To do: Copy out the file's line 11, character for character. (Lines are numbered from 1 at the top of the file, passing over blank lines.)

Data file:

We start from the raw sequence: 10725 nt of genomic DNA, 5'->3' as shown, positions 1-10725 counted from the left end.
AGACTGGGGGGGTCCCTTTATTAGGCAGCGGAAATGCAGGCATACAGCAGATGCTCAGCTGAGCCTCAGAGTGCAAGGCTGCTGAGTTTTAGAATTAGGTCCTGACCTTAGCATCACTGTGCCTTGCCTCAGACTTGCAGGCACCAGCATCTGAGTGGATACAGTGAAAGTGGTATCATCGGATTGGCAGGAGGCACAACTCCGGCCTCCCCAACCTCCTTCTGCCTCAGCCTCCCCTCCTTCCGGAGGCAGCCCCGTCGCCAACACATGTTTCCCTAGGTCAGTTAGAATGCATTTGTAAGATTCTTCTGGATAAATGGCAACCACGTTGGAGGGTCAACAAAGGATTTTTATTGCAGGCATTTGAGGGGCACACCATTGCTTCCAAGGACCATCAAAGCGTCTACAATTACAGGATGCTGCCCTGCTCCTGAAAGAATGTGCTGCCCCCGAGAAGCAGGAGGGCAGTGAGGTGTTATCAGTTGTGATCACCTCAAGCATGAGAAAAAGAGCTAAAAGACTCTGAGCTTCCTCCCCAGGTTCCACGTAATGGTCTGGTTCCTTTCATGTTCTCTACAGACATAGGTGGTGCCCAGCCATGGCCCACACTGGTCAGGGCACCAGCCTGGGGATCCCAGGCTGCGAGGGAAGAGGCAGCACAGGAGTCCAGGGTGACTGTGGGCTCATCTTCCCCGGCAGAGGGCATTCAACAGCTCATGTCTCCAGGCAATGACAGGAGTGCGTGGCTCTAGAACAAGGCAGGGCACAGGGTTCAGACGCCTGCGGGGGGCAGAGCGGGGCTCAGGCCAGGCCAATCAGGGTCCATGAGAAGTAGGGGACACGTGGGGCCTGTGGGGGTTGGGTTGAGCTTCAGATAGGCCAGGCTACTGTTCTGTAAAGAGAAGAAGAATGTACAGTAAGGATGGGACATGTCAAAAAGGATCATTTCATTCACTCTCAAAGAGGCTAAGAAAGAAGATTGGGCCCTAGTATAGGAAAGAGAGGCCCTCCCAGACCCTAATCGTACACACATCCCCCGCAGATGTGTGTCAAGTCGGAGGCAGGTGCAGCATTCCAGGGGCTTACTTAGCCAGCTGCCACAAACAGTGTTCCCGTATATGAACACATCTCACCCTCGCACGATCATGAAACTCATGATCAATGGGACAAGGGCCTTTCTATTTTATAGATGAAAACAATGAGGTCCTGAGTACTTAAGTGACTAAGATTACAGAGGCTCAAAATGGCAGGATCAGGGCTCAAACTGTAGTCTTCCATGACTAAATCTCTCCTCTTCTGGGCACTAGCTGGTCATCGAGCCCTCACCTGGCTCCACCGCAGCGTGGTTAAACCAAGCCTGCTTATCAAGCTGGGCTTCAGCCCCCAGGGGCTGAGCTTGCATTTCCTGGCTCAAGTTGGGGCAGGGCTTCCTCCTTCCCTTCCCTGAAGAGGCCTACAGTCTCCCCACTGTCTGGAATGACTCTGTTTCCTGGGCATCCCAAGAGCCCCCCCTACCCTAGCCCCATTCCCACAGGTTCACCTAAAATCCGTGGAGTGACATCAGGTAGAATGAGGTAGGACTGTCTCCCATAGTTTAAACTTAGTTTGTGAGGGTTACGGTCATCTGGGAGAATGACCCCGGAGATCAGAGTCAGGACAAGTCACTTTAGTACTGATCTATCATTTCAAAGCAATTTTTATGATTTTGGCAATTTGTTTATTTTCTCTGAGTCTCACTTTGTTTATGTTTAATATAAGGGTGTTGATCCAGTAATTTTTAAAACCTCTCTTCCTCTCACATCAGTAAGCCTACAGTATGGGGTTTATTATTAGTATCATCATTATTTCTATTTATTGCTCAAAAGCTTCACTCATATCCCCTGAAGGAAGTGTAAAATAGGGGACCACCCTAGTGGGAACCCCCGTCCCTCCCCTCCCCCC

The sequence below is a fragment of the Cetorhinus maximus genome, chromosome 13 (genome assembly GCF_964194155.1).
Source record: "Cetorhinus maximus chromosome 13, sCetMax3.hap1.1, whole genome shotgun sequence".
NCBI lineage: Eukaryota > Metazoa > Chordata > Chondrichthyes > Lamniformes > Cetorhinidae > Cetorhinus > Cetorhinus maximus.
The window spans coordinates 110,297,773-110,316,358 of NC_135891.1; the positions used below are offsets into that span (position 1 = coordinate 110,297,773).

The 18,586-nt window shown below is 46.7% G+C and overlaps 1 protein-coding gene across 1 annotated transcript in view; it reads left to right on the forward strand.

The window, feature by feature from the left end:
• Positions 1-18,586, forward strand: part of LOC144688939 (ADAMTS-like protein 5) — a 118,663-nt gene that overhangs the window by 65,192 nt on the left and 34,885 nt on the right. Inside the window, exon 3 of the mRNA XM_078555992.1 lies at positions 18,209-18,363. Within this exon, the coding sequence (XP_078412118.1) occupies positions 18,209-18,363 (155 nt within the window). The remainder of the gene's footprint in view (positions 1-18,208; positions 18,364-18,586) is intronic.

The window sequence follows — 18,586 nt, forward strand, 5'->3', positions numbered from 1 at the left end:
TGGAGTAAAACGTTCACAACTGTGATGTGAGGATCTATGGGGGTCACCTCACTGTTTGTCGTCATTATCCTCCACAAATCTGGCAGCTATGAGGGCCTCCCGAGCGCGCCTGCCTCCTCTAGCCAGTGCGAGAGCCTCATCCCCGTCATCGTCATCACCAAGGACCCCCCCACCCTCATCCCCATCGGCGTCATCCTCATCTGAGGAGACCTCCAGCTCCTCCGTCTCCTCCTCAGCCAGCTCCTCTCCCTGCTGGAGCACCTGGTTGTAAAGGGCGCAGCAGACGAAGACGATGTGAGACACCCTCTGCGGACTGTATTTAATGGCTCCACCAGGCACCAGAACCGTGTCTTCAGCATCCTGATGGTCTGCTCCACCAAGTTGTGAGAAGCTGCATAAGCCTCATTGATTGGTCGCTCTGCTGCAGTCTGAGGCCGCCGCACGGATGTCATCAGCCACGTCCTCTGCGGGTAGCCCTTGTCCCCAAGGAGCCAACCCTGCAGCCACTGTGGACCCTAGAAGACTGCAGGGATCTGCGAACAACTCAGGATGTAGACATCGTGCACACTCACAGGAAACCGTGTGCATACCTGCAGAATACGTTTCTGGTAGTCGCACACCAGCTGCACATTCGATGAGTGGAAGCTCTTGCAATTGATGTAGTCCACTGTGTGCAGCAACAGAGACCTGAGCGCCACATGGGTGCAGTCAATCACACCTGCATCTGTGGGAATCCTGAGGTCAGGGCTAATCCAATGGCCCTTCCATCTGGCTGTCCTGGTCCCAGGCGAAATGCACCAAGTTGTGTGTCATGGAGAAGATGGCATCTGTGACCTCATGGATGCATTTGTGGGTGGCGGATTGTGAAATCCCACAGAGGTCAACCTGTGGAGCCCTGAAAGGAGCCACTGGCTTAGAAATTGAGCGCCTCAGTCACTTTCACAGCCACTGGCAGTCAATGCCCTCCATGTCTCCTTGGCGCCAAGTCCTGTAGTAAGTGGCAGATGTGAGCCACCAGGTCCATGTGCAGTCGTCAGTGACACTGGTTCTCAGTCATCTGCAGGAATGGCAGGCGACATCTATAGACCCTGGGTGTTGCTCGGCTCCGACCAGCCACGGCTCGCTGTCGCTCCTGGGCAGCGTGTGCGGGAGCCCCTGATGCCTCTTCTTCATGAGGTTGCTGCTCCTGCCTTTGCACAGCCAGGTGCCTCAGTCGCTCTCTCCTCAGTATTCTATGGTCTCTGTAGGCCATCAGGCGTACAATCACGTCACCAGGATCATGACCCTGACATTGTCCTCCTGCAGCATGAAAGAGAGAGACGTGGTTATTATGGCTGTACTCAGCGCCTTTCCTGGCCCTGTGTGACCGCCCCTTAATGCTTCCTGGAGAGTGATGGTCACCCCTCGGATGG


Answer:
TGGAGTAAAACGTTCACAACTGTGATGTGAGGATCTATGGGGGTCACCTCACTGTTTGTCGTCATTATCCTCCACAAATCTGGCAGCTATGAGGGCCTCCCGAGCGCGCCTGCCTCCTCTAGCCAGTGCGAGAGCCTCATCCCCGTCATCGTCATCACCAAGGACCCCCCCACCCTCATCCCCATCGGCGTCATCCTCATCTGAGGAGACCTCCAGCTCCTCCGTCTCCTCCTCAGCCAGCTCCTCTCCCTGCTGGAGCACCTGGTTGTAAAGGGCGCAGCAGACGAAGACGATGTGAGACACCCTCTGCGGACTGTATTTAATGGCTCCACCAGGCACCAGAACCGTGTCTTCAGCATCCTGATGGTCTGCTCCACCAAGTTGTGAGAAGCTGCATAAGCCTCATTGATTGGTCGCTCTGCTGCAGTCTGAGGCCGCCGCACGGATGTCATCAGCCACGTCCTCTGCGGGTAGCCCTTGTCCCCAAGGAGCCAACCCTGCAGCCACTGTGGACCCTAGAAGACTGCAGGGATCTGCGAACAACTCAGGATGTAGACATCGTGCACACTCACAGGAAACCGTGTGCATACCTGCAGAATACGTTTCTGGTAGTCGCACACCAGCTGCACATTCGATGAGTGGAAGCTCTTGCAATTGATGTAGTCCACTGTGTGCAGCAACAGAGACCTGAGCGCCACATGGGTGCAGTCAATCACACCTGCATCTGTGGGAATCCTGAGGTCAGGGCTAATCCAATGGCCCTTCCATCTGGCTGTCCTGGTCCCAGGCGAAATGCACCAAGTTGTGTGTCATGGAGAAGATGGCATCTGTGACCTCATGGATGCATTTGTGGGTGGCGGATTGTGAAATCCCACAGAGGTCAACCTGTGGAGCCCTGAAAGGAGCCACTGGCTTAGAAATTGAGCGCCTCAGTCACTTTCACAGCCACTGGCAGTCAATGCCCTCCATGTCTCCTTGGCGCCAAGTCCTGTAGTAAGTGGCAGATGTGAGCCACCAGGTCCATGTGCAGTCGTCAGTGACACTGGTTCTCAGTCATCTGCAGGAATGGCAGGCGACATCTATAGACCCTGGGTGTTGCTCGGCTCCGACCAGCCACGGCTCGCTGTCGCTCCTGGGCAGCGTGTGCGGGAGCCCCTGATGCCTCTTCTTCATGAGGTTGCTGCTCCTGCCTTTGCACAGCCAGGTGCCTCAGTCGCTCTCTCCTCAGTATTCTATGGTCTCTGTAGGCCATCAGGCGTACAATCACGTCACCAGGATCATGACCCTGACATTGTCCTCCTGCAGCATGAAAGAGAGAGACGTGGTTATTATGGCTGTACTCAGCGCCTTTCCTGGCCCTGTGTGACCGCCCCTTAATGCTTCCTGGAGAGTGATGGTCACCCCTCGGATGG